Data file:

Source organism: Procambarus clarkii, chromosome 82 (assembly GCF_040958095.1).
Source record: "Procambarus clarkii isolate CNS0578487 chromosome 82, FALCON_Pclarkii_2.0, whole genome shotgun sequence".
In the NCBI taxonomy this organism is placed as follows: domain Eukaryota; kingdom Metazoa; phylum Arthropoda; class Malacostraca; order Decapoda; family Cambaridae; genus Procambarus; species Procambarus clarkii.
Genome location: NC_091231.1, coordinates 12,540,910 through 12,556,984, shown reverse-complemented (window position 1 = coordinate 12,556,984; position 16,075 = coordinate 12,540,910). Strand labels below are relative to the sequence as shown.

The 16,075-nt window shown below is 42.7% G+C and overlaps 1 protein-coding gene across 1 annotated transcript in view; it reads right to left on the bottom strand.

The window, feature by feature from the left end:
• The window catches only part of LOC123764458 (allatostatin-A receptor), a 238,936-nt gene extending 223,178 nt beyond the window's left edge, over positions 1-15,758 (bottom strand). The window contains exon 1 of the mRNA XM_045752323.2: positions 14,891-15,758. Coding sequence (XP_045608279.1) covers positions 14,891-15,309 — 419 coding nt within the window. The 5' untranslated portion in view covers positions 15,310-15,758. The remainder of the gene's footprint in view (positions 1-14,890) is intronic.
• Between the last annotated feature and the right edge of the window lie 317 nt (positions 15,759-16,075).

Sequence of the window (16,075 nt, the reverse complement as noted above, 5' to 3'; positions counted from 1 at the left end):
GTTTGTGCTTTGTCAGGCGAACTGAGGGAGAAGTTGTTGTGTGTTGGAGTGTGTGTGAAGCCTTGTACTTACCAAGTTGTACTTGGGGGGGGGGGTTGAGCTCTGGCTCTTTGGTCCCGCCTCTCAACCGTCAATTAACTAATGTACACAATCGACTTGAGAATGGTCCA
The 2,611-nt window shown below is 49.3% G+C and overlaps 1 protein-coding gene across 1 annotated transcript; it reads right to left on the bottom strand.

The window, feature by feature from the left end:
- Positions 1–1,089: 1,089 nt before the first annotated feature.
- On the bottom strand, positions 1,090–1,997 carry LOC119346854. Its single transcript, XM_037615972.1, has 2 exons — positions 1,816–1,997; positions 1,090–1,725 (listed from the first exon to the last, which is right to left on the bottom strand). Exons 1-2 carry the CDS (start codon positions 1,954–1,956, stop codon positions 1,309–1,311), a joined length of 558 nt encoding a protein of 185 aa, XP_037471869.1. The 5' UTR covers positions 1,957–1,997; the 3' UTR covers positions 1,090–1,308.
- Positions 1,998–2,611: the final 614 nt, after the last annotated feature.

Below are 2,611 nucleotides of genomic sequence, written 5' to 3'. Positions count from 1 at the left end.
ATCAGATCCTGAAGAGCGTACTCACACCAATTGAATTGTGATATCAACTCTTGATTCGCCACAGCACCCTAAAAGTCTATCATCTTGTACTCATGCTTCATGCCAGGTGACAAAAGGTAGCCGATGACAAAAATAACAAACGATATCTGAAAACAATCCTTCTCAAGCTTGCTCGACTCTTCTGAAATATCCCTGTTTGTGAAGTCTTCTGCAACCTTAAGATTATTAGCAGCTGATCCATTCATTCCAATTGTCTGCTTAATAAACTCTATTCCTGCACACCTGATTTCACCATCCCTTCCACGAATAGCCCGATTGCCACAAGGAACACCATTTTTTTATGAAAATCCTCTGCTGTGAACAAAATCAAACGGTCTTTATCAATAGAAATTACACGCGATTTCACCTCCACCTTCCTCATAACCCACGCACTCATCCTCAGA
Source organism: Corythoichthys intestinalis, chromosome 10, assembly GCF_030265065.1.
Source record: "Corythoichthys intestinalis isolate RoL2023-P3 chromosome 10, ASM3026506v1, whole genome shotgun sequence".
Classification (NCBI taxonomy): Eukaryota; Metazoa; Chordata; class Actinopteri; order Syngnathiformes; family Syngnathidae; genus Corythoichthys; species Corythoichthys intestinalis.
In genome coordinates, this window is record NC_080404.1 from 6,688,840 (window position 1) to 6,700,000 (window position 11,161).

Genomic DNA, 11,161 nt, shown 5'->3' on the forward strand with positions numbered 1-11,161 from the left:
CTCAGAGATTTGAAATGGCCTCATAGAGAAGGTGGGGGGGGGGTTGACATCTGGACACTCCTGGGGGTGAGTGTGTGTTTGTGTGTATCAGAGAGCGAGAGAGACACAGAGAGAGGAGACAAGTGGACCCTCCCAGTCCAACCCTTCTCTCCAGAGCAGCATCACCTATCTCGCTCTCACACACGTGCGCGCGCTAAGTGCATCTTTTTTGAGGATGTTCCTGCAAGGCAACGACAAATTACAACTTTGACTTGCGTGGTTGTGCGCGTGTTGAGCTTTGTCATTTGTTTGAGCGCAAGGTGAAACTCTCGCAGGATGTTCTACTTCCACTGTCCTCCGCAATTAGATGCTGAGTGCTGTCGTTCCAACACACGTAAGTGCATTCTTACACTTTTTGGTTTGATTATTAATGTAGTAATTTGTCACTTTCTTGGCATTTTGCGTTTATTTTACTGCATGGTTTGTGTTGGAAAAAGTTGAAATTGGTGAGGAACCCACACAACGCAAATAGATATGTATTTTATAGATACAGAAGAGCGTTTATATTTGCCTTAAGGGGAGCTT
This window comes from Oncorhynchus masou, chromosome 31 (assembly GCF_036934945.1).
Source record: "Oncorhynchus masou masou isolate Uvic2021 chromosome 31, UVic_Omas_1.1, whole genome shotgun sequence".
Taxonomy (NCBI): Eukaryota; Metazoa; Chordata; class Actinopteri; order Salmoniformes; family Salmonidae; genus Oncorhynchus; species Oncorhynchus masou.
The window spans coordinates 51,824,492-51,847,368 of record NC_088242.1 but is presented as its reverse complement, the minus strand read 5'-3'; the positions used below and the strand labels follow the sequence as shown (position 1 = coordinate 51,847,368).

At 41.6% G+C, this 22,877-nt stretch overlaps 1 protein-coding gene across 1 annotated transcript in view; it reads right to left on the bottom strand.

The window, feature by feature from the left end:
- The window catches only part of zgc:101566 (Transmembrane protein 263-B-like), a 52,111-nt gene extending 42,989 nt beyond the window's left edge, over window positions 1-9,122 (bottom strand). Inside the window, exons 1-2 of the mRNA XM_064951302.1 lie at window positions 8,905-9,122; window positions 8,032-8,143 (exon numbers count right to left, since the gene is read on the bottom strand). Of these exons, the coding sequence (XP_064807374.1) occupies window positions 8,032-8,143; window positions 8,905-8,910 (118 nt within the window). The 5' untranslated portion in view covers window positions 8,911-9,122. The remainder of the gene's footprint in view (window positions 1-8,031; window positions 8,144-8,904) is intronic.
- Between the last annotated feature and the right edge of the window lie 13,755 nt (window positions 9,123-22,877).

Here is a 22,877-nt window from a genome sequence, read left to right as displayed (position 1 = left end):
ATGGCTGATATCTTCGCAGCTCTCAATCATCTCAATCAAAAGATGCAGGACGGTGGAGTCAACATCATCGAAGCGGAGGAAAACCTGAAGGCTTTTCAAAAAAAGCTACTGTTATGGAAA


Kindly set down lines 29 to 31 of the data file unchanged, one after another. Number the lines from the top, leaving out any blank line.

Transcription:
The window, feature by feature from the left end:
- The window catches only part of zgc:101566 (Transmembrane protein 263-B-like), a 52,111-nt gene extending 42,989 nt beyond the window's left edge, over window positions 1-9,122 (bottom strand). Inside the window, exons 1-2 of the mRNA XM_064951302.1 lie at window positions 8,905-9,122; window positions 8,032-8,143 (exon numbers count right to left, since the gene is read on the bottom strand). Of these exons, the coding sequence (XP_064807374.1) occupies window positions 8,032-8,143; window positions 8,905-8,910 (118 nt within the window). The 5' untranslated portion in view covers window positions 8,911-9,122. The remainder of the gene's footprint in view (window positions 1-8,031; window positions 8,144-8,904) is intronic.
- Between the last annotated feature and the right edge of the window lie 13,755 nt (window positions 9,123-22,877).